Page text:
The Ministry of Home Affairs (MHA) went further to declare that "no person has ever been detained only for their political beliefs", implying that political adversaries usually have other human foibles that require a spell in the cooler to repent of their sins. Aljunied voters, take note, the bar has been raised. Don't be forgetful and leave the cigarette butt on the bench - NEA officers are waiting to physically pounce on you and wrestle you to the ground for the infraction.
To set the record straight on political weightage, a short primer on the ISA may be useful:
In the 1950s the Internal Security Act was enacted by the British to deal with the threat of a protracted communist insurgency after World War II ended. The Malayan Emergency was a guerrilla war fought between Commonwealth armed forces and the Malayan National Liberation Army (MNLA), the military arm of the Malayan Communist Party, from 1948 to 1960.
In 1960, the Emergency officially ended, but the Singapore government decided to keep the Act even after the insurgency was over. The expression "beat swords into ploughshares" is not a Singapore invention, and the guys in charge always liked to keep their powder dry.
In 1962, the blunt ISA instrument was unleashed to detain over 165 suspected "communist members and sympathizers" under “Operation Coldstore”, including Lim Chin Siong, the charismatic leader of the opposition Barisan Sosialist whose oratory was praised in "The Singapore Story" by Lee Kuan Yew:
"...a ringing voice that flowed beautifully in his native Hokkien. The girls adored him, especially those in the trade unions. Once he got going after a cold start at the first two meetings, there was tremendous applause every time he spoke. By the end of the campaign, Lim Chin Siong was seen as a charismatic figure and a person to be reckoned with in Singapore politics and, what was of more immediate concern, within the PAP."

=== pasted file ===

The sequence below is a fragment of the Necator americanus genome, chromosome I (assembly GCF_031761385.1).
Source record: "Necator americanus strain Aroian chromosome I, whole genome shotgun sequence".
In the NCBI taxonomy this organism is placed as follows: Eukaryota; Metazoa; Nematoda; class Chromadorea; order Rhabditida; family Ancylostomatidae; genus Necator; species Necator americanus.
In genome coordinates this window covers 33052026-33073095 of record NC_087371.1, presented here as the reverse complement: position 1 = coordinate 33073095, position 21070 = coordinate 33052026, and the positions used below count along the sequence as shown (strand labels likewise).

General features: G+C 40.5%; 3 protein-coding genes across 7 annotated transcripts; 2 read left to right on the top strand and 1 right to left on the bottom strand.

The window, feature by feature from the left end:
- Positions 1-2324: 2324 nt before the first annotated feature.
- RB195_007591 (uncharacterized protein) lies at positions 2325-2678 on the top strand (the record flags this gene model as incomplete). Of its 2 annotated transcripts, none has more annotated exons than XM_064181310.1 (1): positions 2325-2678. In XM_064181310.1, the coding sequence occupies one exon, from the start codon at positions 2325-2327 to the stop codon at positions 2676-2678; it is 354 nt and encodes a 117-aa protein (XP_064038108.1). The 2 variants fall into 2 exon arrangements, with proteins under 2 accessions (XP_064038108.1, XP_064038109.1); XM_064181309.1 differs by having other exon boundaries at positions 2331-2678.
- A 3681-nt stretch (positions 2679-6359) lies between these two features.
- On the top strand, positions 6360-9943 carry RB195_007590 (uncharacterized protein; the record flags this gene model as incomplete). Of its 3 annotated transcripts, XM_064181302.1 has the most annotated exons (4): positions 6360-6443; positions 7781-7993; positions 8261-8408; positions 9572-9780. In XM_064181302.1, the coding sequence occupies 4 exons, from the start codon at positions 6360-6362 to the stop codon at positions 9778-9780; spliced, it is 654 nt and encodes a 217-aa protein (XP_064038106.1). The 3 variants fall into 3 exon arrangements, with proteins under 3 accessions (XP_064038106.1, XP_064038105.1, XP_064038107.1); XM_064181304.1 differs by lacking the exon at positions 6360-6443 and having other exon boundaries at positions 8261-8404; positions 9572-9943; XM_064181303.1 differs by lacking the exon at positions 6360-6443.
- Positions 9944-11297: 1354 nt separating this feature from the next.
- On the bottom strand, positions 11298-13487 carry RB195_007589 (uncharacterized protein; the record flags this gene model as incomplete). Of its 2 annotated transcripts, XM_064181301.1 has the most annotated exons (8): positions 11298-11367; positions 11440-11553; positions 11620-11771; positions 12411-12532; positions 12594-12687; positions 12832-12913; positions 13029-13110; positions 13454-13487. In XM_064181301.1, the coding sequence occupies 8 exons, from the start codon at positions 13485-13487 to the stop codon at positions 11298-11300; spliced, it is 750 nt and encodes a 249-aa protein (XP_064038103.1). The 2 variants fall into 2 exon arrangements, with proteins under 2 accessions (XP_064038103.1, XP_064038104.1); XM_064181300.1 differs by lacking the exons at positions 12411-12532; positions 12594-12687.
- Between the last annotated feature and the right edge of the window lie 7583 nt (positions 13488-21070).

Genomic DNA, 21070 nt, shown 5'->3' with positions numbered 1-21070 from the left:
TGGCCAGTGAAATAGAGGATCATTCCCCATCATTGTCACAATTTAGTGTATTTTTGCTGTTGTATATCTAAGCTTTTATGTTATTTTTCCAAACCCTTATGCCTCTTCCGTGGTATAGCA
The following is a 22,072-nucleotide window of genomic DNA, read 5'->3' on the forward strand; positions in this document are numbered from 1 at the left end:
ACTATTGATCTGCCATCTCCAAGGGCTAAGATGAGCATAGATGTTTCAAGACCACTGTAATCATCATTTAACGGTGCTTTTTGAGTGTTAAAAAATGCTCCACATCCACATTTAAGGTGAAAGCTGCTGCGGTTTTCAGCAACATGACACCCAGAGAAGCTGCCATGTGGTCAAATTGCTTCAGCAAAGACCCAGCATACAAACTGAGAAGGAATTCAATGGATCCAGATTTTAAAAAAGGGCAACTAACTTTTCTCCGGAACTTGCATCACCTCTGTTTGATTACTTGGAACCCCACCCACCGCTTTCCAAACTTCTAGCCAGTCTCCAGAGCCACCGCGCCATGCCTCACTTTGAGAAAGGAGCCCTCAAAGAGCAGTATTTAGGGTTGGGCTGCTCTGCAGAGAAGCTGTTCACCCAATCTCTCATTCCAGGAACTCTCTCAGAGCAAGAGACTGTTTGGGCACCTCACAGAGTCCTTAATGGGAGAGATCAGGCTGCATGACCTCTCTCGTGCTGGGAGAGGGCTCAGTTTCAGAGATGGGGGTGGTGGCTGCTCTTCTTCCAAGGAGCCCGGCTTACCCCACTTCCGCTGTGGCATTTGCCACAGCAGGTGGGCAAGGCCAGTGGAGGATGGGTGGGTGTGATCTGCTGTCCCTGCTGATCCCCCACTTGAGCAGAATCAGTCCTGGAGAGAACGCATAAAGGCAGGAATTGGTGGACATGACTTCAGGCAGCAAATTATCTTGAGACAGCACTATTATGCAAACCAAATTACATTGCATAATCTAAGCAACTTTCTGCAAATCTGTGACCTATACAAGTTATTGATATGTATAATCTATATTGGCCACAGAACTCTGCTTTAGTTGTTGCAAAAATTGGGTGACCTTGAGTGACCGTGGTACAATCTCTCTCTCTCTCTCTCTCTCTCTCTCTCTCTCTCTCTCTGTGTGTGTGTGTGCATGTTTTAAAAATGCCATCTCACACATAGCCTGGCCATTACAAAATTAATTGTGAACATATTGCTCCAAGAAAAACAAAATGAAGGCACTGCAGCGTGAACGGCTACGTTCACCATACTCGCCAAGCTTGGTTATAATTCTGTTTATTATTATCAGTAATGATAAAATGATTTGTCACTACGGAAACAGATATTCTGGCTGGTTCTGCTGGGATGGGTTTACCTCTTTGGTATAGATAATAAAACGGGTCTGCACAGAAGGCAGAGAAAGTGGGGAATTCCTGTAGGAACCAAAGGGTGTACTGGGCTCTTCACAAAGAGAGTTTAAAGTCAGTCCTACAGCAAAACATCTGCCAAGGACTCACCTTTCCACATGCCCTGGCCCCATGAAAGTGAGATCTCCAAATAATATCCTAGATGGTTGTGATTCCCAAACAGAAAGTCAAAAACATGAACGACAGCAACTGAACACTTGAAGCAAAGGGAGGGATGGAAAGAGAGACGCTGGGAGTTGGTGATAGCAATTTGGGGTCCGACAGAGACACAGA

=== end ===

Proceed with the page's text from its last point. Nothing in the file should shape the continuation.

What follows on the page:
Also arrested was Barisan Sosialist MP Chia Thye Poh, who was incarcerated without trial for 23 years (29 Oct 1966 - 17 May 1989), the longest-serving political prisoner in the world after Nelson Mandela (27 years in prison). Even union leaders like brothers Dominic and James Puthucheary were not spared.
In 1987, “Operation Spectrum” saw 22 young social activists and professionals detained without trial for allegedly being members of a “Marxist conspiracy”. Lee Kuan Yew would later tell an anxious Roman Catholic Archbishop Gregory Yong and others at a private Istana meeting with a straight face that they were in fact "do-gooders". This was before "I stand corrected" became fashionable.
In 1988, former solicitor general Francis Seow was detained for making himself "a willing party to acts of interference in Singapore's internal affairs". Learning of the development at a wedding dinner attended by Jayakumar and Devan Nair, Dr Toh Chin Chye's reaction was "I have lost my appetite."
In 1991 then Brigadier-General (Res) Lee Hsien Loong told Nanyang Siang Pau, a Malaysian daily, and Lianhe Zaobao, “Communism may be dead, but it is not the only threat. We must still deal with other groups, like religious extremists. So, it is still better for us to retain the Act.” After all, the label "venomous religions" is equally transferable to Buddhism, Catholicism, Hinduism, Sikhism, etc
Reacting to Malaysia's enlightenment, MHA was quick to highlight that the Singapore variant of ISA is nicer, only 30 days in custody, compared to 60 across the Causeway. And, since 1991, the President has the power to veto the detention order. That's right, the President Tan with the white hair, not the maverick one. As for the farce of the ISA Advisory board, let the former detainees have the final words on the subject,
"In 1987, appearance before the board lasted no more than a few minutes each. Furthermore, detainees were discouraged from appearing before the board by ISD officers. Many were advised that appearing before the board would jeopardise their chances of early release."